Eight Month Old Boy Needs Bone Marrow Transplant to Treat WAS Syndrome

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Wiskott-Aldrich syndrome (WAS) is an inherited immune system disorder that can lead to frequent infections and problems with bleeding too easily. This rare disorder occurs only in males, affecting about 4 out of every 1 million boys born in the United States. The only treatment that can cure WAS is a bone marrow or cord blood transplant (also called a BMT).

As with eight month old Kyler Musgrove, WAS appears most commonly in children. AOL Health tells his story this morning, reporting that Kyler’s was diagnosed when he was only days old. His mother Jill noticed he was still bleeding from his circumcision two days after coming home from the hospital. This resulted in a workup which revealed Kyler’s extremely low blood platelet count. To be certain of the diagnosis, a doctor will also do a genetic test to look for a mutation of the gene that is linked to WAS.

WAS attacks platelets, T Cells and B Cells, interfering with the blood clotting as well as the body’s normal protections against infection.

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Common signs and symptoms of WAS usually appear soon after birth or within the first year of life:

  • Bleeding easily because of too few normal platelets. This may include tiny red spots under the skin (petechiae), bruises, blood in bowel movements, bleeding gums and nose bleeds.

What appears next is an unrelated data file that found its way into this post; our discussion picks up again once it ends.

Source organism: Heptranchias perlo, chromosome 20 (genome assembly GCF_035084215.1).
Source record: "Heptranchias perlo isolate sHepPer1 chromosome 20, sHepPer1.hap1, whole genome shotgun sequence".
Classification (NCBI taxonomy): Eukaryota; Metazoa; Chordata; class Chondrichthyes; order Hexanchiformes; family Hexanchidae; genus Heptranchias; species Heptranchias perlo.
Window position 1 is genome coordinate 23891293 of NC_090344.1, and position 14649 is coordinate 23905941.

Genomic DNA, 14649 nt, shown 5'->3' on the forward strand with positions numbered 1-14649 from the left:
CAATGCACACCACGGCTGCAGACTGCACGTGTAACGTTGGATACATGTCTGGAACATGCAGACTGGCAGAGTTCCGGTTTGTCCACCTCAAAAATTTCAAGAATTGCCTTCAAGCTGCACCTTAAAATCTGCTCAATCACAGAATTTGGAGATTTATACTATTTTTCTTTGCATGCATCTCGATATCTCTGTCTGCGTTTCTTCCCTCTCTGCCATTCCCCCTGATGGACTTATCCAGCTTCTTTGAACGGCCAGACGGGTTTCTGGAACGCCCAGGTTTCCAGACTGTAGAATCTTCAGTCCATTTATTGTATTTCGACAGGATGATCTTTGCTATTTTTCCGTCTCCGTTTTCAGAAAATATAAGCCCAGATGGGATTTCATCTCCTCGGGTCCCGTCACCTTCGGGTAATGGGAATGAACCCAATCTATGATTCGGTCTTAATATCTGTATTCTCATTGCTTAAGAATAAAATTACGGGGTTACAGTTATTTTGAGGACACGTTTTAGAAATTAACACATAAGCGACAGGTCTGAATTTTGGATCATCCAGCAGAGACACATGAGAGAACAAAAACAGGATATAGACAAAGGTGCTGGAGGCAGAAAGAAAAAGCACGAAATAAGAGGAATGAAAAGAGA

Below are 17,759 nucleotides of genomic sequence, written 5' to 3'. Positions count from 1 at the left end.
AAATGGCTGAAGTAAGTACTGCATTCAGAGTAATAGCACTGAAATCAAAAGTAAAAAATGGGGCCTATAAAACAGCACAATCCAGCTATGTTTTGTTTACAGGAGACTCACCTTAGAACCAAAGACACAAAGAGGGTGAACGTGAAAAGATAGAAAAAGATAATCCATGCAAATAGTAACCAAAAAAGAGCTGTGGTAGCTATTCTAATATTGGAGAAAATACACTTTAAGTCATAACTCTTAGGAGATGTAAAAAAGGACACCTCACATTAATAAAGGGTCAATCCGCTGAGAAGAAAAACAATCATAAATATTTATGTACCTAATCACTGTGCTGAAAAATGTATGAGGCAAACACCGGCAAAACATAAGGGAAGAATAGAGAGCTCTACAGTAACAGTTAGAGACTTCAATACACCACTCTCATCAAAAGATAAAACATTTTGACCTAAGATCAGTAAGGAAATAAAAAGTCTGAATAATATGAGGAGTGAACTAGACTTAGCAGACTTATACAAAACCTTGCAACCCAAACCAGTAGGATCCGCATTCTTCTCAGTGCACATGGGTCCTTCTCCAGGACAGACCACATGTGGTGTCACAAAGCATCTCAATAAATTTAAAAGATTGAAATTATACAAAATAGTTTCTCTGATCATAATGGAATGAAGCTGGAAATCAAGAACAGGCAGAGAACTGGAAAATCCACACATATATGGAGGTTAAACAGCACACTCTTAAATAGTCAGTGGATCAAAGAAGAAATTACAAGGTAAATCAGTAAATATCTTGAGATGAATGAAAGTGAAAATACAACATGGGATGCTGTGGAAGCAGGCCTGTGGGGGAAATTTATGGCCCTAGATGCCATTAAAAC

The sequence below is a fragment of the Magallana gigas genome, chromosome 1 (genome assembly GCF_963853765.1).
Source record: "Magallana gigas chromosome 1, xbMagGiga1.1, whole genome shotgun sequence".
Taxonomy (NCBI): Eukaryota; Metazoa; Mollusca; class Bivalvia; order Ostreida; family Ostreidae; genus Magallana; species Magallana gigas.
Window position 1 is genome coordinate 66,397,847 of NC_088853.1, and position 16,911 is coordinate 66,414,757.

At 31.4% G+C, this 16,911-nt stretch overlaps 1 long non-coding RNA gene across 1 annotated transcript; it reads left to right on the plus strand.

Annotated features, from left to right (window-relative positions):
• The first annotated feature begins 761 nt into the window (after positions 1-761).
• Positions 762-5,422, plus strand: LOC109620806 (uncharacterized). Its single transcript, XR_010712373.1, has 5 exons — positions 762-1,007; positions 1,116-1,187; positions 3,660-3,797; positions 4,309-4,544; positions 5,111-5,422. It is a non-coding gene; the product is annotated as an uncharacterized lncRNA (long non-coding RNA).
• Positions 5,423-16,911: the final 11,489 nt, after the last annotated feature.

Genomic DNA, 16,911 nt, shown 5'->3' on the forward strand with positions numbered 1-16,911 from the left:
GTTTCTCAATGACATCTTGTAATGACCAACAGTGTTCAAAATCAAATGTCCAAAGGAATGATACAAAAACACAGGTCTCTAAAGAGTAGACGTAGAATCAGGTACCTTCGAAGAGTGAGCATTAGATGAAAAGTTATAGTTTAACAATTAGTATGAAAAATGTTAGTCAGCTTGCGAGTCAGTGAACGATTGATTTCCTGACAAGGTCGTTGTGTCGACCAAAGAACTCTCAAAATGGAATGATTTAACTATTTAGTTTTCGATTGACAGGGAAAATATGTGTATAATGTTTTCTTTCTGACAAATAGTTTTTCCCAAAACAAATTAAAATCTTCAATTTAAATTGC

• Frequent infections because of too few B cells and T cells. Common infections are ear and sinus infections and pneumonia.
  • Eczema (an itchy rash) of the skin.

The only treatment that can cure WAS is a bone marrow or cord blood transplant (also called a BMT). A bone marrow or cord blood transplant replaces the abnormal cells in the bone marrow with healthy blood-forming cells from a family member or unrelated donor or cord blood unit. The healthy cells can come from the bone marrow or peripheral (circulating) blood of an adult donor or from the blood collected from the umbilical cord after a baby is born. The transplanted blood-forming cells will make normal platelets, T cells and B cells for the body.

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How to Be a Bone Marrow Donor

Sources
St Jude Children's Hospital
National Marrow Donor Program

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